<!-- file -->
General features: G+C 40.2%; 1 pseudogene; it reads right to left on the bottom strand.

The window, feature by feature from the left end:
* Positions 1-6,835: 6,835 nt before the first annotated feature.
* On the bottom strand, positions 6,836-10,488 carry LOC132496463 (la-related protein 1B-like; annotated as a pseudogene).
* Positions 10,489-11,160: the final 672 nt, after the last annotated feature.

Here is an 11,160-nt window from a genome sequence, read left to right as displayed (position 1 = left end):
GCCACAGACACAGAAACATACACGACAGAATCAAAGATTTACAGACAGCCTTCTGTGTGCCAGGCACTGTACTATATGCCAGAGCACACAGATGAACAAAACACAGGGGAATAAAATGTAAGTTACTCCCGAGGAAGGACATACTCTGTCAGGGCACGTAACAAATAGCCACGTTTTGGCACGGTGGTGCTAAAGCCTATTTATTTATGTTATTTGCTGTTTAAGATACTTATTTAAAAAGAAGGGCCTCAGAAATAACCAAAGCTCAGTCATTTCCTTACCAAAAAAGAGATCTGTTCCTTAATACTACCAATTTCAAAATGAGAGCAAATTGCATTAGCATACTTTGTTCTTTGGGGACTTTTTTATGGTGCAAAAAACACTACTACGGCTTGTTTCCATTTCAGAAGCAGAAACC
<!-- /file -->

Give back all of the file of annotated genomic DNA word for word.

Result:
General features: G+C 40.2%; 1 pseudogene; it reads right to left on the bottom strand.

The window, feature by feature from the left end:
* Positions 1-6,835: 6,835 nt before the first annotated feature.
* On the bottom strand, positions 6,836-10,488 carry LOC132496463 (la-related protein 1B-like; annotated as a pseudogene).
* Positions 10,489-11,160: the final 672 nt, after the last annotated feature.

Here is an 11,160-nt window from a genome sequence, read left to right as displayed (position 1 = left end):
GCCACAGACACAGAAACATACACGACAGAATCAAAGATTTACAGACAGCCTTCTGTGTGCCAGGCACTGTACTATATGCCAGAGCACACAGATGAACAAAACACAGGGGAATAAAATGTAAGTTACTCCCGAGGAAGGACATACTCTGTCAGGGCACGTAACAAATAGCCACGTTTTGGCACGGTGGTGCTAAAGCCTATTTATTTATGTTATTTGCTGTTTAAGATACTTATTTAAAAAGAAGGGCCTCAGAAATAACCAAAGCTCAGTCATTTCCTTACCAAAAAAGAGATCTGTTCCTTAATACTACCAATTTCAAAATGAGAGCAAATTGCATTAGCATACTTTGTTCTTTGGGGACTTTTTTATGGTGCAAAAAACACTACTACGGCTTGTTTCCATTTCAGAAGCAGAAACC